One of the great things about the figure 8 design is that we have the option of dropping gear or an injured hiker back at basecamp before we head out again. We then started up a long fairly gentle climb on the “Old Hotel Loop” that leads to the Cow Camp Gap AT shelter- our stopping place for the night. Our Troop does not use shelters and tries to avoid camping too close to them to avoid bothering long distance hikers who may have a different idea of hiker midnight than our Scouts. This shelter has a large camping area out of earshot, with a nice water source which was perfect for our group.
Scouts set up camp and started camp chores like collecting water. Everyone tried their hand at hanging bear bags and the first-timers discovered it was much easier than it looks. Several Scouts had multiple opportunities to hang a bag as their efforts were reviewed and critiqued by older and more experienced Scouts. Finally dinner was cooked, and everyone settled in for the night.
The next morning was near freezing with a stiff wind, but the new backpackers managed to successfully get their gear repacked and headed up the trail to Cole Mountain. The view from the top is one of my favorite in Virginia, and it was great to see the look on the Scouts faces when they came out of the woods to the 360 degree views of Fall Color.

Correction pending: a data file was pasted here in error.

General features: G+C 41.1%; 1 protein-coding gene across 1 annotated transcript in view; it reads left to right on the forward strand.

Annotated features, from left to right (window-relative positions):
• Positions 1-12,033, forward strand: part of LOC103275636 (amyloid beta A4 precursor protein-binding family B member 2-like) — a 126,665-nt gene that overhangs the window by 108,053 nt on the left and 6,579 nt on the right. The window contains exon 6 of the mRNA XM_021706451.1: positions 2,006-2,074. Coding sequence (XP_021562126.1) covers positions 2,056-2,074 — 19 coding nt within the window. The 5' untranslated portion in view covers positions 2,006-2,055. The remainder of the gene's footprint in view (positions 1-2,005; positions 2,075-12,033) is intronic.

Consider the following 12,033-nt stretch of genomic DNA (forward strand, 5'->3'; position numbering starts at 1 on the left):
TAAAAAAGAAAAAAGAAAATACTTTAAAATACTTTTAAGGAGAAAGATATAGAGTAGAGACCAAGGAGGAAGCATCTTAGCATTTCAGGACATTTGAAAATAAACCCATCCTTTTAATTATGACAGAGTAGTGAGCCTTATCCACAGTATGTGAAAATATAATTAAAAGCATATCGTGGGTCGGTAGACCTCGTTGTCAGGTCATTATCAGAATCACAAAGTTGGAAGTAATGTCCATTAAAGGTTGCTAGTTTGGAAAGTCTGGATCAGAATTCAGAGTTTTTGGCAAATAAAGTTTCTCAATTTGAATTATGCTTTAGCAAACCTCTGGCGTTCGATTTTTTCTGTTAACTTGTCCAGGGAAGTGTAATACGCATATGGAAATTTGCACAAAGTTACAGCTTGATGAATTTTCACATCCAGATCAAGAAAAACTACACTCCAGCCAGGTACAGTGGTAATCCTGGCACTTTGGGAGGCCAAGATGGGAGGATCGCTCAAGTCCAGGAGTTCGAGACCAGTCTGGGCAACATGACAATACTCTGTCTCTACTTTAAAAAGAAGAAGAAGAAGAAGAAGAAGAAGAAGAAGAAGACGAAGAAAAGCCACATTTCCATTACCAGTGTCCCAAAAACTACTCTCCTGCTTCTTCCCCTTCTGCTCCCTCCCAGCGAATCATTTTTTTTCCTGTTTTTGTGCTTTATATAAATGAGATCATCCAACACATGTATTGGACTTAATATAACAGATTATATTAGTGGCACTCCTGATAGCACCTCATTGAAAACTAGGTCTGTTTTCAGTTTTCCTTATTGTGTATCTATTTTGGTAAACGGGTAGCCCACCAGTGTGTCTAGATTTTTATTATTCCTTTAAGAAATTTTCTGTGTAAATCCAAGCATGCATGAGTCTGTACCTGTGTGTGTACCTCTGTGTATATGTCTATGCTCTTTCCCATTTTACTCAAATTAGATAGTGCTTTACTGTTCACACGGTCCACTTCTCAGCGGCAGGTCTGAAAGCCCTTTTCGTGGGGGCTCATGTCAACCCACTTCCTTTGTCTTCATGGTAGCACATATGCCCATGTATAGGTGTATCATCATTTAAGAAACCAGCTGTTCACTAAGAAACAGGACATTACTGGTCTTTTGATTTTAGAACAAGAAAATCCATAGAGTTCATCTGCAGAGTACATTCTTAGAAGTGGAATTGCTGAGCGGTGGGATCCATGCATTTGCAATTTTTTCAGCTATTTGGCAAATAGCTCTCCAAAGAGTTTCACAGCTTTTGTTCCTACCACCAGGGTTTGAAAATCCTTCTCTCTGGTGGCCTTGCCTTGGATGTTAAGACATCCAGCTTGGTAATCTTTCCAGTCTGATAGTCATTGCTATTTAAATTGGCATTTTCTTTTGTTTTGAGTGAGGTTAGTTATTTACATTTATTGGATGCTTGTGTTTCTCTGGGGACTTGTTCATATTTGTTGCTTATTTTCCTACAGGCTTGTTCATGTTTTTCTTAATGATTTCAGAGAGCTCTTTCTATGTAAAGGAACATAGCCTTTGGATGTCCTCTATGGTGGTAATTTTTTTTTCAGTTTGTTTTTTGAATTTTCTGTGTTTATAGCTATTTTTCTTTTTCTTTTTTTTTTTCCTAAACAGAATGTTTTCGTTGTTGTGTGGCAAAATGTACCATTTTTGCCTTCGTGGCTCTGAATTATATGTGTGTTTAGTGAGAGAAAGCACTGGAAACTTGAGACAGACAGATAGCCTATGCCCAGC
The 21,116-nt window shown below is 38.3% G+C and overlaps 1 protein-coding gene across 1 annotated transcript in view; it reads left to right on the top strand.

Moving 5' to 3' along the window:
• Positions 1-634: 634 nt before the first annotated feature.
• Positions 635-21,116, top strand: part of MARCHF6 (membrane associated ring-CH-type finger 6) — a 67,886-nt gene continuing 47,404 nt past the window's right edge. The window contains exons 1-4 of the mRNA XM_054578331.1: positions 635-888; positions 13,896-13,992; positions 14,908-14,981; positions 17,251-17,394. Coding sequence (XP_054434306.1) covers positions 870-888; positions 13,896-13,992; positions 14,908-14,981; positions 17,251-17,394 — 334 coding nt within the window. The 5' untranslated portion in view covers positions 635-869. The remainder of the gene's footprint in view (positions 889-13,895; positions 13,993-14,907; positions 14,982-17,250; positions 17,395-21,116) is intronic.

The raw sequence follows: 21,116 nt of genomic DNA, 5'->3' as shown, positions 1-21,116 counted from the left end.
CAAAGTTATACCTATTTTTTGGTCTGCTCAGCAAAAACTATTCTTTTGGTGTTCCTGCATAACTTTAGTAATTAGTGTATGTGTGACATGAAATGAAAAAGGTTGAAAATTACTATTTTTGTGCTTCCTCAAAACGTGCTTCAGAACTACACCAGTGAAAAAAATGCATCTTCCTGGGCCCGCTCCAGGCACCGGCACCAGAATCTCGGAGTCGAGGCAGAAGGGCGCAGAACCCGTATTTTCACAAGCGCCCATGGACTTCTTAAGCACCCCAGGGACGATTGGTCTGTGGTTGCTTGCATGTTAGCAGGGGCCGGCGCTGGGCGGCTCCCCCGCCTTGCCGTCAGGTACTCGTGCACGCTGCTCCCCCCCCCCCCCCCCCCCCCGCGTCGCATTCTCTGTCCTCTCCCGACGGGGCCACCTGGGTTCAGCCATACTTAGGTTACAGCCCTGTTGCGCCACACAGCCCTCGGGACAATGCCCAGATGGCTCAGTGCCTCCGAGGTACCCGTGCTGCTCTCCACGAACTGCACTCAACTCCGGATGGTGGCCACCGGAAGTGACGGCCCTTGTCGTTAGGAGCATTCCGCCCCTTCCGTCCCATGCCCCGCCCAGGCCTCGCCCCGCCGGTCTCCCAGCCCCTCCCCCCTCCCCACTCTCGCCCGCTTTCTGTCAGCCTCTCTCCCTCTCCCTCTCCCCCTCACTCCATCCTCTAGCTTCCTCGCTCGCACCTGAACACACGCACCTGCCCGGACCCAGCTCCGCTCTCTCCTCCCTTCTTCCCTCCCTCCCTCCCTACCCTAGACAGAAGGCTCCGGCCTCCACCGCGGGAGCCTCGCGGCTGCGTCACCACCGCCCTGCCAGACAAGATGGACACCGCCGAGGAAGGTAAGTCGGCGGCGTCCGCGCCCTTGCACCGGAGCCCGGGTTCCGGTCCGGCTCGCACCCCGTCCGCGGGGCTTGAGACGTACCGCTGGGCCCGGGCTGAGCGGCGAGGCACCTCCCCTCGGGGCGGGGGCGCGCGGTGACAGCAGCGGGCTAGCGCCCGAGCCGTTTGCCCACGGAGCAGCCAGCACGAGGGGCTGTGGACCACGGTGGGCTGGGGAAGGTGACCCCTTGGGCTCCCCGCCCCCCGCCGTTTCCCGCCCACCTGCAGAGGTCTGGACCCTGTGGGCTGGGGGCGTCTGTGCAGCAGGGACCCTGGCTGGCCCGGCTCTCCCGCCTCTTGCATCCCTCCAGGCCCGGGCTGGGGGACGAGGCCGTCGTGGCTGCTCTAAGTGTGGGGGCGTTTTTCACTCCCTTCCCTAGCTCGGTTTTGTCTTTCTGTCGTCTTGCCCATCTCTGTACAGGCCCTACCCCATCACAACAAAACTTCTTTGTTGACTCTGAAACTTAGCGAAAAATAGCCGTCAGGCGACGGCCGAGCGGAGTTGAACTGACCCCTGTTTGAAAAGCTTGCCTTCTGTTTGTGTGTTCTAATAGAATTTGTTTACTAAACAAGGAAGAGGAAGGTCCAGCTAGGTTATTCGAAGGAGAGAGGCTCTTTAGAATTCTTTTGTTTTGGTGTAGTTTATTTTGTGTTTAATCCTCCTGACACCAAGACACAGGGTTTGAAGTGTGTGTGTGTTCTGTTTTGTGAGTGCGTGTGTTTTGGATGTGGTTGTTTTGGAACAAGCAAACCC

After a short hike back to basecamp, we spent a few minutes reviewing with the Scouts lessons that could help them on the next trip. We always suggest that they make a pile at home of any gear that they did not use on the trip, and think through whether they needed to take it on future events. We also suggested they remember what gear that other Scouts and leaders carried that was lighter or seemed like a better choice for backpacking, and put it on their holiday lists!
So do these trips work to encourage backpacking as the Scouts get older? We think so. First year scouts are often heard to say “next year when I can go backpacking” and our first-time backpackers often ask about the next trip, which is a big change. Our Scouts totally control their annual outing plans and now include backpacking events several times a year. In addition to short weekend trips, we typically take the older scouts on 4-5 day trips at Spring Break and a number of our Scouts have participated in Council trips to Philmont. Perhaps the nicest reward is when one of our Scouts who had aged out of the program calls for advice on a trip he is planning with college friends. If the goal was to kindle a fire for backpacking, we believe that many are on their way.